Week 6:

Wrote a code in Maple that expands products of Stable Grothendieck polynomials into linear combination of these polynomials and recover the structure constants. Met twice with Dr. Buch and discussed my progress as well as the specialization to composition of Stable Grothendieck polynomials. Finally, wrote a code that expands composition of Grothendieck polynomials and observed that in some cases it seems to be possible to obtain a finite linear combination in terms of "dual" Stable Grothendieck polynomials and in other cases simply as Stable Grothendieck polynomials. Observed some interesting patterns in the expansion and made two conjectures for particular cases of composition that have some unexpected behaviour.

Week 7:

Met three times with Dr. Buch and discussed the patterns observed in the expansion of "dual" Grothendieck polynomials. Came up with a conjecture for the coefficients of this expansion in terms of combinations. Read about Bialgebra, Hopf Algebra and the antipode map, and found a connection between "dual" Stable Grothendieck polynomials and the image of antipode of Stable Grothendieck polynomials. Read a paper by Lenart about expansion of Grothendieck polynomials in Schur functions and viceversa. Wrote a possible proof for my conjecture using Lenart's formulas and the previously found connection of the antipode map. Presented the progress of the research to my fellows.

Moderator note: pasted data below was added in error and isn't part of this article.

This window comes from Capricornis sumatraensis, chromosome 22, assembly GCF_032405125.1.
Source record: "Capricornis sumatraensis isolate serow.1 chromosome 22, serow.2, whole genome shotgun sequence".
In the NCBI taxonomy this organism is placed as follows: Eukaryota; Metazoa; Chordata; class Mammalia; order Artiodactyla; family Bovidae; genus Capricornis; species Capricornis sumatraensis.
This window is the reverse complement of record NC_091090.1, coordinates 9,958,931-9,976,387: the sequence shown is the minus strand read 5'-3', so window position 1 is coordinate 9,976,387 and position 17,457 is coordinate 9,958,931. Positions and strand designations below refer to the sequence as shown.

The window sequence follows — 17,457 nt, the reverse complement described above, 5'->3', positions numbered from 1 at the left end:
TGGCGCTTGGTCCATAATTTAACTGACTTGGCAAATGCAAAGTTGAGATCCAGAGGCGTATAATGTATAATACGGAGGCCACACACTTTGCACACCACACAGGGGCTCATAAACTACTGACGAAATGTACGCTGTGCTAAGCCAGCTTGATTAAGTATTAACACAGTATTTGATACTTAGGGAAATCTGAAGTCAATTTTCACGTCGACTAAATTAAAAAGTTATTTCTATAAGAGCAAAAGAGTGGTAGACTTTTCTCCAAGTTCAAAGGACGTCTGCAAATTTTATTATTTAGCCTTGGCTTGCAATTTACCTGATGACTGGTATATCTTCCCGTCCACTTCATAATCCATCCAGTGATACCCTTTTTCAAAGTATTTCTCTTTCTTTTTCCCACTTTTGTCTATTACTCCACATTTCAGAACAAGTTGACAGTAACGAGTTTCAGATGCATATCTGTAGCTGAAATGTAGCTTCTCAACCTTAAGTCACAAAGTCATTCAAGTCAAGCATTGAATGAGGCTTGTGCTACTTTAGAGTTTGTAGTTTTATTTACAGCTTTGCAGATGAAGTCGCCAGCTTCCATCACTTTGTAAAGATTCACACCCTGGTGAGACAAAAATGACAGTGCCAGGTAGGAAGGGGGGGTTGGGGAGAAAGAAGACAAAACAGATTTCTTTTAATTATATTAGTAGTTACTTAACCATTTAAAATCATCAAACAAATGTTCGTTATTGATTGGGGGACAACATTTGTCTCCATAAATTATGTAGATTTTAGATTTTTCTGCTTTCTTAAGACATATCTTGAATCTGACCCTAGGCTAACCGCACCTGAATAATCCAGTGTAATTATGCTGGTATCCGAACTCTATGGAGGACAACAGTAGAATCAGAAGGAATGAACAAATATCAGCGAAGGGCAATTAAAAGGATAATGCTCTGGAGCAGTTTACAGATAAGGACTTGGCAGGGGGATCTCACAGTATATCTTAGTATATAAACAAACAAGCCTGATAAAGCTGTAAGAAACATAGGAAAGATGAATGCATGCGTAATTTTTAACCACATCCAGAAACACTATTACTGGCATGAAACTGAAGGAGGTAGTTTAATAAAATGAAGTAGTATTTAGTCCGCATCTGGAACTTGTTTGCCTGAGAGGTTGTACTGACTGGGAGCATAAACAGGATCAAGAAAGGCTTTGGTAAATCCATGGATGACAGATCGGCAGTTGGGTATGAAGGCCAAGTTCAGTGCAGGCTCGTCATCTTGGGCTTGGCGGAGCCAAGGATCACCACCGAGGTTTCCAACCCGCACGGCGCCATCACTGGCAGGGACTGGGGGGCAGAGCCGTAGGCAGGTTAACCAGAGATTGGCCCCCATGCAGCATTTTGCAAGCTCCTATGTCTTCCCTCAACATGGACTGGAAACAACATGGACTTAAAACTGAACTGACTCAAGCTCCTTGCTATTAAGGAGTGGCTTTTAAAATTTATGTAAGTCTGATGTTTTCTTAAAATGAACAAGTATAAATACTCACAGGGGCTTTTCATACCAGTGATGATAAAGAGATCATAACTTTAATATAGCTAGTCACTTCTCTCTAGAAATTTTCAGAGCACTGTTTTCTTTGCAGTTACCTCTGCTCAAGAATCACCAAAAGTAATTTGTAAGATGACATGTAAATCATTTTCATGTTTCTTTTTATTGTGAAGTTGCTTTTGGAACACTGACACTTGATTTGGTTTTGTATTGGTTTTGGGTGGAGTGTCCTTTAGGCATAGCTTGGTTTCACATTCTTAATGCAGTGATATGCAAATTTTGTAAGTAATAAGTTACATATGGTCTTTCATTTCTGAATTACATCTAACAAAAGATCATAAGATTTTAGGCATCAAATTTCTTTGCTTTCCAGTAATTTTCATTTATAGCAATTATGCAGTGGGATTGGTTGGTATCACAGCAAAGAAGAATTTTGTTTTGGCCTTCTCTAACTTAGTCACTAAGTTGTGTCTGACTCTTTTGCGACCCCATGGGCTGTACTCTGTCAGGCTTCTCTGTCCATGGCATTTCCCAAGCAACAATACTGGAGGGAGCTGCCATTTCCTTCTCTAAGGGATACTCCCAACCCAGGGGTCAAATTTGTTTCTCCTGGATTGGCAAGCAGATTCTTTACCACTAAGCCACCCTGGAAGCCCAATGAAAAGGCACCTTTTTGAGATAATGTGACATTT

Week 8:

Revisited the proof of the conjecture for 'dual' Grothendieck polynomials and obtained further understanding of the Hopf Algebra of the completion of the ring of Stable Grothendieck Polynomials. Revisited exterior product and found more familiar formulas for a few Grothendieck Polynomials in terms of these. Applied these results to prove conjectures of compositions. Sent my proofs to Dr. Buch for revision before including them in final report.

Week 9:

Finished writing final report. End of the program.


Presentations


Reference


Physics Material

  • An Undergraduate View of a Second Year Course in Physics (sophomore project at FIU)